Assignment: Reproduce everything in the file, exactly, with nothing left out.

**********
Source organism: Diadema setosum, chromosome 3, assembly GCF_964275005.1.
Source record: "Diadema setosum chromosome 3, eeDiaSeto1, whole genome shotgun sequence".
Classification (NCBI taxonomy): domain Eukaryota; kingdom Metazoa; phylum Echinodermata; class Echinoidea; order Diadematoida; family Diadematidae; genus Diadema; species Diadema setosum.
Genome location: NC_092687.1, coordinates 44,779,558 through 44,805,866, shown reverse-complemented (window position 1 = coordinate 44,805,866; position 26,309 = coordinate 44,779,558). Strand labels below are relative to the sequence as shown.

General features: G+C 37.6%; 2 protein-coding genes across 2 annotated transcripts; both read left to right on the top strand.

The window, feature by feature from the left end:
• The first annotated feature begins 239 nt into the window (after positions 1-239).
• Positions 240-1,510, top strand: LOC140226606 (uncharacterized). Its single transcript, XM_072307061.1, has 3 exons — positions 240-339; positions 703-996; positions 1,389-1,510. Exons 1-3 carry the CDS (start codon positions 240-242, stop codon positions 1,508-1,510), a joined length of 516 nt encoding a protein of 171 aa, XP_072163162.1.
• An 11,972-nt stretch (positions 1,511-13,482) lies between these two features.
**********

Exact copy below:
Source organism: Diadema setosum, chromosome 3, assembly GCF_964275005.1.
Source record: "Diadema setosum chromosome 3, eeDiaSeto1, whole genome shotgun sequence".
Classification (NCBI taxonomy): domain Eukaryota; kingdom Metazoa; phylum Echinodermata; class Echinoidea; order Diadematoida; family Diadematidae; genus Diadema; species Diadema setosum.
Genome location: NC_092687.1, coordinates 44,779,558 through 44,805,866, shown reverse-complemented (window position 1 = coordinate 44,805,866; position 26,309 = coordinate 44,779,558). Strand labels below are relative to the sequence as shown.

General features: G+C 37.6%; 2 protein-coding genes across 2 annotated transcripts; both read left to right on the top strand.

The window, feature by feature from the left end:
• The first annotated feature begins 239 nt into the window (after positions 1-239).
• Positions 240-1,510, top strand: LOC140226606 (uncharacterized). Its single transcript, XM_072307061.1, has 3 exons — positions 240-339; positions 703-996; positions 1,389-1,510. Exons 1-3 carry the CDS (start codon positions 240-242, stop codon positions 1,508-1,510), a joined length of 516 nt encoding a protein of 171 aa, XP_072163162.1.
• An 11,972-nt stretch (positions 1,511-13,482) lies between these two features.